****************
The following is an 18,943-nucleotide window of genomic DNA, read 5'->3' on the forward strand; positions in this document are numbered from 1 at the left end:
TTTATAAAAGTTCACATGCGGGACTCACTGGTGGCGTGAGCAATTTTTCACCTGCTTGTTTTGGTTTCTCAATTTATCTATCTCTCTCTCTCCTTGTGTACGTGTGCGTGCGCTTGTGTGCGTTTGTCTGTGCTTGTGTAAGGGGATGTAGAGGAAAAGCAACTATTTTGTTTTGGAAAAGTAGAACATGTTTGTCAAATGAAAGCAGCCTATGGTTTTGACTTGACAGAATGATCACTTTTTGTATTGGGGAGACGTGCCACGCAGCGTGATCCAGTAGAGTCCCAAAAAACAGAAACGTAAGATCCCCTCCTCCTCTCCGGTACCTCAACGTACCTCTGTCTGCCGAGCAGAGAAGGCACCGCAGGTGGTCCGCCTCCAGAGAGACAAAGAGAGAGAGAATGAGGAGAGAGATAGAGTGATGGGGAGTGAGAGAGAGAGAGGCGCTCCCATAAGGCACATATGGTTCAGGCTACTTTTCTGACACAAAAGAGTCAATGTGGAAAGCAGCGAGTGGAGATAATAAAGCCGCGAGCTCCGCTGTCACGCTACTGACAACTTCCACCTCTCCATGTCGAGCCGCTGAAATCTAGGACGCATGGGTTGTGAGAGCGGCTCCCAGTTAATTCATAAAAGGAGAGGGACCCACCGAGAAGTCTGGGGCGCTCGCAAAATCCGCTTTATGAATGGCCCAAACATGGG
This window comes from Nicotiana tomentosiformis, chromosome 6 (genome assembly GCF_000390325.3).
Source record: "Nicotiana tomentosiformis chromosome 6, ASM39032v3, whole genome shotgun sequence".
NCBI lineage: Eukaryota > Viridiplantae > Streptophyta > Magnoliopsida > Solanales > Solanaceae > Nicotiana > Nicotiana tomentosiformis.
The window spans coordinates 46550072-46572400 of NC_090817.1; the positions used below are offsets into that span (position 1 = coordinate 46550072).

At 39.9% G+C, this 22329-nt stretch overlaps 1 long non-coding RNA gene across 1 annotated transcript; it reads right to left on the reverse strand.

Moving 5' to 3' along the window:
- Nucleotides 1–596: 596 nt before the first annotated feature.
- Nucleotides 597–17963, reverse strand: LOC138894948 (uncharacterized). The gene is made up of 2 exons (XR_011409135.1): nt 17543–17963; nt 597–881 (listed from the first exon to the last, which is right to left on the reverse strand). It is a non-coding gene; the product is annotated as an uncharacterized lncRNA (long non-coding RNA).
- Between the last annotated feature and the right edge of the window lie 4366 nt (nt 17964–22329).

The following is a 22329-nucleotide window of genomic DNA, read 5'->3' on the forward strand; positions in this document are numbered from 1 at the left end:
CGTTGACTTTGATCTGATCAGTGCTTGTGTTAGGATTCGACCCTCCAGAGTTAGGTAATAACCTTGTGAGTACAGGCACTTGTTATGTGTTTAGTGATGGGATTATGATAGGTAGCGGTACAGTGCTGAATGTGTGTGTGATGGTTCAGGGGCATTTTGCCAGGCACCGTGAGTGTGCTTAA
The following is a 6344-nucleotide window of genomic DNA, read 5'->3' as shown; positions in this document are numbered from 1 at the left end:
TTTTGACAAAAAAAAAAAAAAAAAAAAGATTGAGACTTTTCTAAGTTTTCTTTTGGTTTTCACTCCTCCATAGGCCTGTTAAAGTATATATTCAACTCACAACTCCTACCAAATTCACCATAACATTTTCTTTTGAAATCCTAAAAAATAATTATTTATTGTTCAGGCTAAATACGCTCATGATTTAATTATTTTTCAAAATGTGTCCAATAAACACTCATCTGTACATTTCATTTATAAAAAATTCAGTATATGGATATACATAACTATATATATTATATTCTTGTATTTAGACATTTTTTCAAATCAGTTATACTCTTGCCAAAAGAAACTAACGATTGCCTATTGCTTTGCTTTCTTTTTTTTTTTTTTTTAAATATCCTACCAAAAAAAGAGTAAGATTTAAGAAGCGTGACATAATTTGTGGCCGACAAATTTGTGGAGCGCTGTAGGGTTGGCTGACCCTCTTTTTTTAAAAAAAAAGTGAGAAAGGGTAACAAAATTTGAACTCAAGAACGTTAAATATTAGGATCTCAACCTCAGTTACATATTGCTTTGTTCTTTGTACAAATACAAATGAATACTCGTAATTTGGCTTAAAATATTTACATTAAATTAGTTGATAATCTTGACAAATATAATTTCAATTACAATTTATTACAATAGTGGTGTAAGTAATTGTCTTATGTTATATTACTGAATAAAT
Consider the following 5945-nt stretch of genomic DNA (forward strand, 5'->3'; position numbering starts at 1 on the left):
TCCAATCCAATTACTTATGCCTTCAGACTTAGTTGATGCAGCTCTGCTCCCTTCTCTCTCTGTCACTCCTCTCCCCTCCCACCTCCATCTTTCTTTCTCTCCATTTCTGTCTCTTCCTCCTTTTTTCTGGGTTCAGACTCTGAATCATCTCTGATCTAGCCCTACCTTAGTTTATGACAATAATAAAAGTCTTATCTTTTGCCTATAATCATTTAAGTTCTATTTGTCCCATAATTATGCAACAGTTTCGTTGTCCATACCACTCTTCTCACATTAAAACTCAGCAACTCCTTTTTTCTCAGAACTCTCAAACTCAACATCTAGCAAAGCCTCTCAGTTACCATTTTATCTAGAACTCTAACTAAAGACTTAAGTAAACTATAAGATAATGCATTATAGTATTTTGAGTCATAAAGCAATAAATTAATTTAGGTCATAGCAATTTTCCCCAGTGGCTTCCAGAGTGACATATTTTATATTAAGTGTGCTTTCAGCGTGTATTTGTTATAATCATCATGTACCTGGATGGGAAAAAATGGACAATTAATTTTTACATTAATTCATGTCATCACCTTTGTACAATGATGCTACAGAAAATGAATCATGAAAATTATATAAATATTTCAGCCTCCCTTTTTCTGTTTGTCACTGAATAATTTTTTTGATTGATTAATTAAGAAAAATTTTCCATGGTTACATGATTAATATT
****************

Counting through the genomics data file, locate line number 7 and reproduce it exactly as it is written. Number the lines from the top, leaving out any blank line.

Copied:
At 39.9% G+C, this 22329-nt stretch overlaps 1 long non-coding RNA gene across 1 annotated transcript; it reads right to left on the reverse strand.